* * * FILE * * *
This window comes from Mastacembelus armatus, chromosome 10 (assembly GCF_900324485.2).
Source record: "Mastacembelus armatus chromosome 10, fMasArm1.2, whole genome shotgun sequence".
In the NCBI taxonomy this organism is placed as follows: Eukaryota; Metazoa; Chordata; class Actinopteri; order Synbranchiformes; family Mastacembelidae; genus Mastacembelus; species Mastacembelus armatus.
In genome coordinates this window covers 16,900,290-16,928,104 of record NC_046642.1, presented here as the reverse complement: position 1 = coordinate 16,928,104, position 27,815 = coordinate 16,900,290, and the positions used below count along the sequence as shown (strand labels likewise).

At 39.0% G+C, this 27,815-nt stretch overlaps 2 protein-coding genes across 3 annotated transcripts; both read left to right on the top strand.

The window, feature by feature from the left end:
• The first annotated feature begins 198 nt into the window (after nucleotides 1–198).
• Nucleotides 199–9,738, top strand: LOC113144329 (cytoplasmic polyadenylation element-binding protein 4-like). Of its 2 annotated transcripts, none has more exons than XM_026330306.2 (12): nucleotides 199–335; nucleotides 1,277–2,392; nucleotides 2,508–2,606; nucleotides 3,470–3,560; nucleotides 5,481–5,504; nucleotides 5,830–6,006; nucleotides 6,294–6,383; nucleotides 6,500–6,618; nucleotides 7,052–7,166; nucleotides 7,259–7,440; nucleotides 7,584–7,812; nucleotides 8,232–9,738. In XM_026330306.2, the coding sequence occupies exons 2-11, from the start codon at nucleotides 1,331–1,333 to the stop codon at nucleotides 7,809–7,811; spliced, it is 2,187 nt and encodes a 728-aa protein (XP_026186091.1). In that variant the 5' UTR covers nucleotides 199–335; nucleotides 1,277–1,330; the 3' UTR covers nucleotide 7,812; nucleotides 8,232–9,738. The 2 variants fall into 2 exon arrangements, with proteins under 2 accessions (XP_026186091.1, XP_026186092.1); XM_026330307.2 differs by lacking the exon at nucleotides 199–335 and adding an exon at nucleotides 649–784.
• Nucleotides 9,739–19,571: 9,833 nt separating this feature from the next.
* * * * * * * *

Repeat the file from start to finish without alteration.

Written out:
This window comes from Mastacembelus armatus, chromosome 10 (assembly GCF_900324485.2).
Source record: "Mastacembelus armatus chromosome 10, fMasArm1.2, whole genome shotgun sequence".
In the NCBI taxonomy this organism is placed as follows: Eukaryota; Metazoa; Chordata; class Actinopteri; order Synbranchiformes; family Mastacembelidae; genus Mastacembelus; species Mastacembelus armatus.
In genome coordinates this window covers 16,900,290-16,928,104 of record NC_046642.1, presented here as the reverse complement: position 1 = coordinate 16,928,104, position 27,815 = coordinate 16,900,290, and the positions used below count along the sequence as shown (strand labels likewise).

At 39.0% G+C, this 27,815-nt stretch overlaps 2 protein-coding genes across 3 annotated transcripts; both read left to right on the top strand.

The window, feature by feature from the left end:
• The first annotated feature begins 198 nt into the window (after nucleotides 1–198).
• Nucleotides 199–9,738, top strand: LOC113144329 (cytoplasmic polyadenylation element-binding protein 4-like). Of its 2 annotated transcripts, none has more exons than XM_026330306.2 (12): nucleotides 199–335; nucleotides 1,277–2,392; nucleotides 2,508–2,606; nucleotides 3,470–3,560; nucleotides 5,481–5,504; nucleotides 5,830–6,006; nucleotides 6,294–6,383; nucleotides 6,500–6,618; nucleotides 7,052–7,166; nucleotides 7,259–7,440; nucleotides 7,584–7,812; nucleotides 8,232–9,738. In XM_026330306.2, the coding sequence occupies exons 2-11, from the start codon at nucleotides 1,331–1,333 to the stop codon at nucleotides 7,809–7,811; spliced, it is 2,187 nt and encodes a 728-aa protein (XP_026186091.1). In that variant the 5' UTR covers nucleotides 199–335; nucleotides 1,277–1,330; the 3' UTR covers nucleotide 7,812; nucleotides 8,232–9,738. The 2 variants fall into 2 exon arrangements, with proteins under 2 accessions (XP_026186091.1, XP_026186092.1); XM_026330307.2 differs by lacking the exon at nucleotides 199–335 and adding an exon at nucleotides 649–784.
• Nucleotides 9,739–19,571: 9,833 nt separating this feature from the next.